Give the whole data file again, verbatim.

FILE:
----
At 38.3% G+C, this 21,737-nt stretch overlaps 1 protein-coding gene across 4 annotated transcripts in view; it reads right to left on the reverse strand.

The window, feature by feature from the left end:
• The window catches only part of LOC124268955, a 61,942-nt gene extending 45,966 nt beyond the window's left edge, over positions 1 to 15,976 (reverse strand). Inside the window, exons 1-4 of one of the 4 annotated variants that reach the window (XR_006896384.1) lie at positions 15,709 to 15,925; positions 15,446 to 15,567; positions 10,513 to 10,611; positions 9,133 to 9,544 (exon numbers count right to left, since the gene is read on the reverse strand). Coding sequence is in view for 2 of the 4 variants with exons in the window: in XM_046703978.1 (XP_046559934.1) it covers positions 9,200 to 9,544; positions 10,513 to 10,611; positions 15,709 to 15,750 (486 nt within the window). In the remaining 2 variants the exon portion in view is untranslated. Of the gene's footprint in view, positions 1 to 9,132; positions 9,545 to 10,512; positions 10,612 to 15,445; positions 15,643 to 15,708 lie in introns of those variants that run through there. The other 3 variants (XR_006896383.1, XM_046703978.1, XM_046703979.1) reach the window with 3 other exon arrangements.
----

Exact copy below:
At 38.3% G+C, this 21,737-nt stretch overlaps 1 protein-coding gene across 4 annotated transcripts in view; it reads right to left on the reverse strand.

The window, feature by feature from the left end:
• The window catches only part of LOC124268955, a 61,942-nt gene extending 45,966 nt beyond the window's left edge, over positions 1 to 15,976 (reverse strand). Inside the window, exons 1-4 of one of the 4 annotated variants that reach the window (XR_006896384.1) lie at positions 15,709 to 15,925; positions 15,446 to 15,567; positions 10,513 to 10,611; positions 9,133 to 9,544 (exon numbers count right to left, since the gene is read on the reverse strand). Coding sequence is in view for 2 of the 4 variants with exons in the window: in XM_046703978.1 (XP_046559934.1) it covers positions 9,200 to 9,544; positions 10,513 to 10,611; positions 15,709 to 15,750 (486 nt within the window). In the remaining 2 variants the exon portion in view is untranslated. Of the gene's footprint in view, positions 1 to 9,132; positions 9,545 to 10,512; positions 10,612 to 15,445; positions 15,643 to 15,708 lie in introns of those variants that run through there. The other 3 variants (XR_006896383.1, XM_046703978.1, XM_046703979.1) reach the window with 3 other exon arrangements.